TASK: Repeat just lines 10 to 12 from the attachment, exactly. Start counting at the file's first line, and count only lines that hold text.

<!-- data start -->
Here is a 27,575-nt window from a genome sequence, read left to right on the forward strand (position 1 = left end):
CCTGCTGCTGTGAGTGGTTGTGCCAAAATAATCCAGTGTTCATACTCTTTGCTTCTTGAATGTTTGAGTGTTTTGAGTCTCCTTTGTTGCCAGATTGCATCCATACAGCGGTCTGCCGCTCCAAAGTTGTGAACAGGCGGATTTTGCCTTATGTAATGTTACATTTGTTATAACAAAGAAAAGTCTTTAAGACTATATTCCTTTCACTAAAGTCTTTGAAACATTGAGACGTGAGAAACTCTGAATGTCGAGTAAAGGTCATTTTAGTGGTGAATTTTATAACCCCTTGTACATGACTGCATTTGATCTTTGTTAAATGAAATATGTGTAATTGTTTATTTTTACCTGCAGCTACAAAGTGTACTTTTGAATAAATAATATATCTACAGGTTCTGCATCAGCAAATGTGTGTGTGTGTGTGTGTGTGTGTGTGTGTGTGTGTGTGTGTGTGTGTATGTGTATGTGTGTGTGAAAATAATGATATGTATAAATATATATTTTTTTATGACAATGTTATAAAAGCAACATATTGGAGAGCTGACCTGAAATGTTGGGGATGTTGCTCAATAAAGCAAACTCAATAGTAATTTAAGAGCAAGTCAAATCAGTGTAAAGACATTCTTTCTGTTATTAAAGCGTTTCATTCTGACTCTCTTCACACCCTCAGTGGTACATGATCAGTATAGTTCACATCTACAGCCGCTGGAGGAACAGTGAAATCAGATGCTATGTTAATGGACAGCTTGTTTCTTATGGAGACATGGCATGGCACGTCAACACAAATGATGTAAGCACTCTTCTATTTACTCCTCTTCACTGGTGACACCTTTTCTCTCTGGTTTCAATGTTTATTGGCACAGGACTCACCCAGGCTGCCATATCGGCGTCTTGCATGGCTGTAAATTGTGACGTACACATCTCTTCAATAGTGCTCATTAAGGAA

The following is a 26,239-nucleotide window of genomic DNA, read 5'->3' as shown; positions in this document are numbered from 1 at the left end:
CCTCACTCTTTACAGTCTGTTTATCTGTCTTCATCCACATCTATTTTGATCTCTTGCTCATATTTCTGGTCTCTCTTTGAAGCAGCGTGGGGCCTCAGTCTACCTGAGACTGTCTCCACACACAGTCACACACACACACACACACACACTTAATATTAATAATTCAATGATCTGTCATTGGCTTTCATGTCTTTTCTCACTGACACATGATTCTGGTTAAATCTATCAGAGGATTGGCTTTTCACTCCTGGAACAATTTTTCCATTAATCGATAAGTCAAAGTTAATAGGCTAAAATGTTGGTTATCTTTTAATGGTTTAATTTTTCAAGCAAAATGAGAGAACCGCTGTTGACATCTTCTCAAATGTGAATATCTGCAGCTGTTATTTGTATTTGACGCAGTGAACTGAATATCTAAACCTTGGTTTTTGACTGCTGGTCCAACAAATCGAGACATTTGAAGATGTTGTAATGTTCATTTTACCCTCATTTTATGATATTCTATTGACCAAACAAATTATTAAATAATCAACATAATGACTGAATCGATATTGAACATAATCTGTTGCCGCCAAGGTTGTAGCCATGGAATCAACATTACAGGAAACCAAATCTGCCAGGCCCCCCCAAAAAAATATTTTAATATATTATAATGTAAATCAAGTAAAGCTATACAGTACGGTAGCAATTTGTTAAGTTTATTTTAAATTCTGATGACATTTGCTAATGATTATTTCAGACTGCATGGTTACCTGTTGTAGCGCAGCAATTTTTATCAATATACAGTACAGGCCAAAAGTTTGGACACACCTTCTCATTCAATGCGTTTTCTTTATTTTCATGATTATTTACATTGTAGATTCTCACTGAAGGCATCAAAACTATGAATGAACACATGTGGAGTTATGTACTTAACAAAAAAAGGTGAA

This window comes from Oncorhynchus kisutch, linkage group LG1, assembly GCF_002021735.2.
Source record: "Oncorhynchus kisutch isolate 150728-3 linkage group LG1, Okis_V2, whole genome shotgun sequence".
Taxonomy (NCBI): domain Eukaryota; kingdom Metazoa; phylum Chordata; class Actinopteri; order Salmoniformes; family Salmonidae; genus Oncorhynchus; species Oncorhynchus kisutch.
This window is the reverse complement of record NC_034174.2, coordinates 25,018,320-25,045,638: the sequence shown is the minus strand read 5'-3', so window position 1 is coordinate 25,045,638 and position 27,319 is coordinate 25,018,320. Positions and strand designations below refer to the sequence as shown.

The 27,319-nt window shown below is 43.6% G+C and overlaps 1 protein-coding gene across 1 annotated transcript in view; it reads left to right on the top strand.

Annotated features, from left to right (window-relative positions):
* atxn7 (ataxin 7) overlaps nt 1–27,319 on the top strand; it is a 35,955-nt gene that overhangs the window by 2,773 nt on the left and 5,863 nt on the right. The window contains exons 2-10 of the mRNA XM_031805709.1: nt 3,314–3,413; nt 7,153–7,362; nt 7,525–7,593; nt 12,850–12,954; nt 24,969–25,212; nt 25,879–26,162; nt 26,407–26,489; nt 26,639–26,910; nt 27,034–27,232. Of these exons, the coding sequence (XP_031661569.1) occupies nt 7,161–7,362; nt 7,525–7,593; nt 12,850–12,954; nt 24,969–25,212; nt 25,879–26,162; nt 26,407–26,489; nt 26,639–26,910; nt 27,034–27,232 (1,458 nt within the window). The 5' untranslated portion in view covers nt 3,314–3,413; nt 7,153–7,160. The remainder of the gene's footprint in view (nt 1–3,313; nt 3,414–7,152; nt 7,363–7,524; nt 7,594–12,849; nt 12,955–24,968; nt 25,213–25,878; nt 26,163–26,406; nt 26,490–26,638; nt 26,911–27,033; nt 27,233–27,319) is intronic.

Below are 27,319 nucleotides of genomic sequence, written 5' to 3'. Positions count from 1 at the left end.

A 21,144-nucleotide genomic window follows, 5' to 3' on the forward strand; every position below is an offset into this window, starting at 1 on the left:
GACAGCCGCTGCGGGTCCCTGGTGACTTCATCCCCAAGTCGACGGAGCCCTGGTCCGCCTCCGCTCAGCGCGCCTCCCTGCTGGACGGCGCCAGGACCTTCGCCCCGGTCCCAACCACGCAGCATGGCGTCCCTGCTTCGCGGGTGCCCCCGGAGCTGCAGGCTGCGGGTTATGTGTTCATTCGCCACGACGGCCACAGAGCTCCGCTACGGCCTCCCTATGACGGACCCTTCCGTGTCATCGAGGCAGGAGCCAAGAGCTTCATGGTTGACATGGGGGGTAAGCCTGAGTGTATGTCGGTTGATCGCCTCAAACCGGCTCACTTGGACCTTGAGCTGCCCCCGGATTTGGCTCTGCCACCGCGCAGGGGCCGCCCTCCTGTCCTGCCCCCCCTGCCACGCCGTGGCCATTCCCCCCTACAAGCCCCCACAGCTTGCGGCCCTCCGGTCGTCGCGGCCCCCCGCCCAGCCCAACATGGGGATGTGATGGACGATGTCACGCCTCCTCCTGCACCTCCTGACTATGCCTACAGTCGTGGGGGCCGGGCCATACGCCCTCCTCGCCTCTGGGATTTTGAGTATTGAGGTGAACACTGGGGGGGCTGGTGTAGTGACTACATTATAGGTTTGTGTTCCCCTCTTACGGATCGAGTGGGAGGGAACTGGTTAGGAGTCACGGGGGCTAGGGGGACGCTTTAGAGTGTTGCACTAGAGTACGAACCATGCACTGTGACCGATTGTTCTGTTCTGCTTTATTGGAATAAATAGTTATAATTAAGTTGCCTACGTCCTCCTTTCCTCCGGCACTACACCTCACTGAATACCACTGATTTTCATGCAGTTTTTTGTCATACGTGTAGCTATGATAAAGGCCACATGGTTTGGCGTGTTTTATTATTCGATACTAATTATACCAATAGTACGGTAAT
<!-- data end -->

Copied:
Annotated features, from left to right (window-relative positions):
* atxn7 (ataxin 7) overlaps nt 1–27,319 on the top strand; it is a 35,955-nt gene that overhangs the window by 2,773 nt on the left and 5,863 nt on the right. The window contains exons 2-10 of the mRNA XM_031805709.1: nt 3,314–3,413; nt 7,153–7,362; nt 7,525–7,593; nt 12,850–12,954; nt 24,969–25,212; nt 25,879–26,162; nt 26,407–26,489; nt 26,639–26,910; nt 27,034–27,232. Of these exons, the coding sequence (XP_031661569.1) occupies nt 7,161–7,362; nt 7,525–7,593; nt 12,850–12,954; nt 24,969–25,212; nt 25,879–26,162; nt 26,407–26,489; nt 26,639–26,910; nt 27,034–27,232 (1,458 nt within the window). The 5' untranslated portion in view covers nt 3,314–3,413; nt 7,153–7,160. The remainder of the gene's footprint in view (nt 1–3,313; nt 3,414–7,152; nt 7,363–7,524; nt 7,594–12,849; nt 12,955–24,968; nt 25,213–25,878; nt 26,163–26,406; nt 26,490–26,638; nt 26,911–27,033; nt 27,233–27,319) is intronic.

Below are 27,319 nucleotides of genomic sequence, written 5' to 3'. Positions count from 1 at the left end.